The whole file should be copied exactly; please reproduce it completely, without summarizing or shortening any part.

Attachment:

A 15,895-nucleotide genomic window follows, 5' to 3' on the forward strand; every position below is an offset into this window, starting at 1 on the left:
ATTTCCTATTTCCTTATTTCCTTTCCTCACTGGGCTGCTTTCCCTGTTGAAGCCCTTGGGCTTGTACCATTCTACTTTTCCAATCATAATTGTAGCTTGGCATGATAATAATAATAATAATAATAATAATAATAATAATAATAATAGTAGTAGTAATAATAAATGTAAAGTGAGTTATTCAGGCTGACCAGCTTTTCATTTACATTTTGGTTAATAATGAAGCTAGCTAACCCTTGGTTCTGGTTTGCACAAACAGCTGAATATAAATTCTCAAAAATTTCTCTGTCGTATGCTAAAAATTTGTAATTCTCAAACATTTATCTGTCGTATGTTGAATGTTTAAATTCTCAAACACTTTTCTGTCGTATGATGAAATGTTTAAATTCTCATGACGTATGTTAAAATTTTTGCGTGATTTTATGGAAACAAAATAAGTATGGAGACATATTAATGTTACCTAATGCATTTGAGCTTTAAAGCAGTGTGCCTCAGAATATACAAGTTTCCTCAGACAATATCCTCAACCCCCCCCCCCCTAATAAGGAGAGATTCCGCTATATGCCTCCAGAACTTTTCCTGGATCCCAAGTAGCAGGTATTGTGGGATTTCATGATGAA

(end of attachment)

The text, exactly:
A 15,895-nucleotide genomic window follows, 5' to 3' on the forward strand; every position below is an offset into this window, starting at 1 on the left:
ATTTCCTATTTCCTTATTTCCTTTCCTCACTGGGCTGCTTTCCCTGTTGAAGCCCTTGGGCTTGTACCATTCTACTTTTCCAATCATAATTGTAGCTTGGCATGATAATAATAATAATAATAATAATAATAATAATAATAATAATAGTAGTAGTAATAATAAATGTAAAGTGAGTTATTCAGGCTGACCAGCTTTTCATTTACATTTTGGTTAATAATGAAGCTAGCTAACCCTTGGTTCTGGTTTGCACAAACAGCTGAATATAAATTCTCAAAAATTTCTCTGTCGTATGCTAAAAATTTGTAATTCTCAAACATTTATCTGTCGTATGTTGAATGTTTAAATTCTCAAACACTTTTCTGTCGTATGATGAAATGTTTAAATTCTCATGACGTATGTTAAAATTTTTGCGTGATTTTATGGAAACAAAATAAGTATGGAGACATATTAATGTTACCTAATGCATTTGAGCTTTAAAGCAGTGTGCCTCAGAATATACAAGTTTCCTCAGACAATATCCTCAACCCCCCCCCCCCTAATAAGGAGAGATTCCGCTATATGCCTCCAGAACTTTTCCTGGATCCCAAGTAGCAGGTATTGTGGGATTTCATGATGAA